Parent-Child Interaction Therapy (PCIT): Everything You Need to Know

Parent-child interaction therapy (PCIT) is an evidence-based treatment that aims to promote healthy child development and help improve the parent-child relationship through interaction. PCIT is beneficial for children with behavioral issues as it can help reduce these problems. Also, this family-oriented therapy can help parents or caregivers develop more effective parenting strategies.


What is Parent-Child Interaction Therapy (PCIT)?

PCIT approach is grounded in attachment theory and social learning theory. Sheila Eyberg developed it in the 1970s. She integrated behavioral therapy and play therapy techniques by developing a novel theory and structure, today known as PCIT.

Nowadays, her approach is one of the most empirically backed and effective treatments in the world.

Who Can Benefit from Parent-Child Interaction Therapy?

PCIT age range

Parent-child interaction therapy is intended for children between the ages of 2-7 with behavioral challenges and the ages of 8 and 10 who had specific language impairments.

It is effective in treating impulsivity, defiant behavior, disruptive behaviors, and difficulty following instructions. In addition, PCIT helps improve attachment and positive interaction between a child and their parents or caregivers.
In addition, parent-child interaction therapy has proven to help children who have experienced abuse.

What are Challenging Behaviors?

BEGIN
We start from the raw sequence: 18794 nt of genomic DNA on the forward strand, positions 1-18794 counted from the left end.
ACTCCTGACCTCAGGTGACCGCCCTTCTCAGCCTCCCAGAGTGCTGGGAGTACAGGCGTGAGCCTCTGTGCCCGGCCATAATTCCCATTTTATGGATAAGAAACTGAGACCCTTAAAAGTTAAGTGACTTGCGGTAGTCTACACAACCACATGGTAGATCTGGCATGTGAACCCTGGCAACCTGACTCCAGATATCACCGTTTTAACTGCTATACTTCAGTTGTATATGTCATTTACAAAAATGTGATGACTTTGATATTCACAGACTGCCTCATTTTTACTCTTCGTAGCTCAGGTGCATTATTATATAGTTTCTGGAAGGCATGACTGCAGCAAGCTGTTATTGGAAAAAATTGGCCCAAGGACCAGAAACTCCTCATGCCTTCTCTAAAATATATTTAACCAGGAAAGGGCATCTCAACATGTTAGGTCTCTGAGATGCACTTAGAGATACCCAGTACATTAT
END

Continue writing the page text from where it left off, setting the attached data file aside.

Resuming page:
Behaviors that parents and child experts commonly consider disruptive include:

  • Tantrums
  • Excessive anger
  • Defiance
  • Verbal and physical aggression
  • Lying

Such behaviors can have a detrimental effect on the child’s everyday functioning at home and school, relationships with others, and well-being in general.

Various factors can trigger challenging behaviors in children. For example, young kids don’t have the vocabulary and skills needed to communicate their feelings. Therefore, their tantrums or angry outbursts can occur due to intense emotions such as fear, sadness, or shame.

Also, your child’s behavior issues may occur as a reaction to life transitions or changes in the family routine.

Sometimes, a child may use challenging behavior to gain your attention. In some cases, behavior difficulties indicate underlying developmental problems or health issues.

How Does PCIT Treatment Look Like?

Parent-child interaction therapy is done through coaching sessions divided into two phases. PCIT is not time-limited. How long the process will take depends on your family’s needs, as each family is unique. However, you can expect to complete treatment in 12-20 one-hour weekly sessions.

The final goal of PCIT is to:

  • Help parents successfully learn parenting skills to provide a nurturing and caring environment for their child
  • Replace the child’s negative behavioral patterns with positive ones

PCIT can help address the following problems:

  • Tantrums
  • Excessive anger
  • Defiance
  • Verbal and physical aggression
  • Cruelty to animals
  • Lying
  • stealing
  • Self-injuring
  • Low self-esteem
  • Separation anxiety
  • Classroom behavior problems
  • Bonding in blended families
  • Post-divorce adjustment

The First Stage of Paren-Child Interaction Therapy: Relationship Enhancement

The relationship enhancement phase is also called child-directed interaction. During the first stage of PCIT treatment, the therapist will apply skills and strategies to:

  • Help children relax
  • Help them feel good about themselves
  • Help them feel secure in a relationship with their parents or caregivers

This first stage of PCIT aims to establish a warm, responsive parent-child relationship. So, at the beginning of the program, your therapist will introduce you to crucial PCIT principles and techniques.